Disney Movies In Order: Ranking Disney's Renaissance

After getting enchanted by "Encanto," we'll help you keep the Disney magic going as we rank the best movies from Disney's Renaissance.

Matt Lissauer

By Matt Lissauer

Disney Movies Ranked - The cast of "The Lion King"

© Buena Vista Pictures / Courtesy Everett Collection

Grab the kids because we're giving you a proper Disney binge in time for the holidays. Like the Disney movies of the past, "Encanto," is a magical journey that's part fantasy, part musical, part comedy, and all-around fun for the entire family. While the animation style has changed, the core heart of Disney's musical legacy still beats through. So, when you come home from the theater, we'll help you keep the Disney magic going. Here's our comprehensive, but by no means definitive, ranking of Disney's Renaissance, or those original Disney movies from 1989 - 1999 that returned the studio to its former glory.

  • 10

    The Rescuers Down Under

    Miss Bianca (voice: Eva Gabor), Bernard (voice: Bob Newhart) in "The Rescuers Down Under."

    © Buena Vista Pictures / Courtesy Everett Collection

    Disney rarely releases animated sequels theatrically. While most follow-ups go straight to video (or Disney+, nowadays), a number has reached the big screen recently. 2019, in particular, saw two, "Toy Story 4" and "Frozen II." In 1990, however, "The Rescuers Down Under" was the first of its kind. Continuing from 1977's "The Rescuers," New York's top rodent extractors head to Australia on a new mission. Bob Newhart and Eva Gabor (in her final film role) returned for the adventure, reprising their roles from the original film. The critical reception for the sequel wasn't so great. It was also a box office under-performer, making this the least successful of the Disney Renaissance era.

    The Rescuers Down Under Poster

    The Rescuers Down Under

    G

    Animated

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  • 9

    Pocahontas

    A scene from "Pocahontas."

    © Buena Vista Pictures / Courtesy Everett Collection

    While it may not be the most well-received amongst critics or Disney fans, this animated historical (yet largely historically inaccurate) musical still finds a place in people's hearts. The main nostalgic heartstring? The Oscar-winning song "Colors of the Wind." Written by Stephen Schwartz and sung in the movie by Judy Kuhn (and Vanessa Williams for the single), "Colors of the Wind" was an unstoppable force during the Summer of '95. Though the single wasn't as big as "A Whole New World" from "Aladdin" (which peaked at #1 on the U.S. Billboard Hot 100 chart), "Colors of the Wind" did top off at #4. Coincidentally, "Can You Feel the Love Tonight" (from "The Lion King") held the same position in the previous year.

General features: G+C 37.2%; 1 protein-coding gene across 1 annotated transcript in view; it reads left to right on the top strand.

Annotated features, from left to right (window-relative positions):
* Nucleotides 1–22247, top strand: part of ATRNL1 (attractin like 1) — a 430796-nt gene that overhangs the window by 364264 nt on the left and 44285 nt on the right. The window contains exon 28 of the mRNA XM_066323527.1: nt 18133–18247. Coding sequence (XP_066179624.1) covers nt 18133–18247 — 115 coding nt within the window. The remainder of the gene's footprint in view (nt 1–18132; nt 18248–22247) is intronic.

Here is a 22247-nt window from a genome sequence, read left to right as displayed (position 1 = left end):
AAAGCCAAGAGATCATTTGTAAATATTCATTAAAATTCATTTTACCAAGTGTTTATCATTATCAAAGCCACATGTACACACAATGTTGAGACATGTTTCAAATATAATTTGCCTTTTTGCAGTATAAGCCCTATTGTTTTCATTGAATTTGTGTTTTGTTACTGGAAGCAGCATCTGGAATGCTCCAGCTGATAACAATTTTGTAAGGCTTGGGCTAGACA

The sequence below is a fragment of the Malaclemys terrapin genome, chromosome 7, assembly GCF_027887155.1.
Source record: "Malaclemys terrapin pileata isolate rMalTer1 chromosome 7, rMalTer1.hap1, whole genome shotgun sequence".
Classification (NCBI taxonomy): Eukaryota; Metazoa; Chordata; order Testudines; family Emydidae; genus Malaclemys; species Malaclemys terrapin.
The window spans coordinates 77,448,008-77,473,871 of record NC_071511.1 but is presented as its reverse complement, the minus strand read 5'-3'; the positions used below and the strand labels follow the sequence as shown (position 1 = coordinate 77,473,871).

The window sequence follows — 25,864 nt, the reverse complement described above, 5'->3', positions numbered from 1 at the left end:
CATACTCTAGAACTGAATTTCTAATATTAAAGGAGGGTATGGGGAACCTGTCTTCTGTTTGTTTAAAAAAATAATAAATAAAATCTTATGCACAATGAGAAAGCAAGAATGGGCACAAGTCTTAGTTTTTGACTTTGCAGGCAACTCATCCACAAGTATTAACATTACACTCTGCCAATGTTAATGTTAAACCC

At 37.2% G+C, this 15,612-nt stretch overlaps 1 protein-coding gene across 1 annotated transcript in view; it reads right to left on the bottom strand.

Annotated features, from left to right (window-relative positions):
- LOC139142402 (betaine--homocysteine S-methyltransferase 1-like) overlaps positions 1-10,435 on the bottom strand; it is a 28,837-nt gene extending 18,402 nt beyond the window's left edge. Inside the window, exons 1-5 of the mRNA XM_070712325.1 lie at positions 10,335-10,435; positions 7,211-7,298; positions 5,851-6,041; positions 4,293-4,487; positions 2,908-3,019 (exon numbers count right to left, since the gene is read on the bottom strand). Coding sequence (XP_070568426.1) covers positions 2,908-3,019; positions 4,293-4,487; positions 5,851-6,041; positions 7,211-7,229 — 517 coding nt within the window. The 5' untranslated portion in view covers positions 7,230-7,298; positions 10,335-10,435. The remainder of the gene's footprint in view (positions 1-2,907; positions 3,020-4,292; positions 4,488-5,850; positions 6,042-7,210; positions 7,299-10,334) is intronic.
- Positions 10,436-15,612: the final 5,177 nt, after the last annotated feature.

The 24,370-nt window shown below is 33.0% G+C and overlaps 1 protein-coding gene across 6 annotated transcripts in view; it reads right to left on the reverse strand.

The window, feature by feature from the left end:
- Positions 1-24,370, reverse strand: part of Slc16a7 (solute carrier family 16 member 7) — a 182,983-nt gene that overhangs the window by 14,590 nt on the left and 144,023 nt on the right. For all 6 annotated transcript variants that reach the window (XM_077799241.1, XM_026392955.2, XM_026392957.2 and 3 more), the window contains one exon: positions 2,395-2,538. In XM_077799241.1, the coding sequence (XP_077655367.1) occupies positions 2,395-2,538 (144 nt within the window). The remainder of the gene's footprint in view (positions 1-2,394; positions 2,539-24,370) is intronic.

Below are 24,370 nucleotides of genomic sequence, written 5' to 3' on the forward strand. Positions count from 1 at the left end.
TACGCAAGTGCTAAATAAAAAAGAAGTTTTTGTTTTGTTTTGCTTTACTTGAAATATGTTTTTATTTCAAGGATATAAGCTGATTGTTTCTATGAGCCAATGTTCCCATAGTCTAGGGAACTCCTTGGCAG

Pocahontas Poster

    Pocahontas

    G

    Animated

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  • 8

    The Hunchback of Notre Dame

    Tom Hulce (voice of Quasimodo) in "The Hunchback of Notre Dame."

    © Buena Vista Pictures / Courtesy Everett Collection

    Disney has a knack for transforming works in the public domain into something magical. Yet, their choice of adapting Victor Hugo's 1831 novel was very unexpected, especially considering the source material's dark and mature themes. The studio changed certain story elements just enough to ensure a G-rating. But those changes did not please literary fans. Nor did the movie please Christian groups who felt the movie disparaged their religion and values. Despite all the criticism, the movie was well-received by general audiences and film critics, who praised the musical for addressing the adult themes so that children could understand.

    The Hunchback of Notre Dame Poster

    The Hunchback of Notre Dame

    G

    Animated

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  • 7

    Tarzan

    Tarzan (voice: Tony Goldwyn) in "Tarzan."

    © Walt Disney Co. / Courtesy Everett Collection

    For the final film of the Renaissance era, Disney took the classic Edgar Rice Burroughs story and brought it to life with vivid animation and an Oscar-winning song from Phil Collins. This animated adventure was also the most expensive animated film ever made up until that point. The blend of CG and hand-drawn animation captivated audiences, helping make this one of Disney's most successful movies. And its popularity handily places the titular animated hero alongside Johnny Weissmuller and other great Hollywood Tarzans.

    Tarzan Poster

    Tarzan

    G

    Animated

    June 18, 1999

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  • 6

    Hercules

    A scene from "Hercules."

    © Buena Vista Pictures / Courtesy Everett Collection

    Disney followed up the heavy themes in "Hunchback," with a movie of a lighter mood. "Hercules" is a comedic take on Greek mythology and an inspired satire of superhero origin stories before they inundated the cinematic landscape. Playing off the notion that Hercules was a pop culture icon in his day, the screenwriters turned the myth into an adventure filled with self-aware humor and pop culture references. The musical comedy was a hit for both critics and audiences, with James Woods receiving much praise for his witty portrayal of villain Hades. Its song "Go the Distance" even went on to win an Academy Award.

    Hercules Poster

    Hercules

    G

    Animated

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  • 5

    Mulan

    A scene from "Mulan."

    © Walt Disney Pictures / Courtesy Everett Collection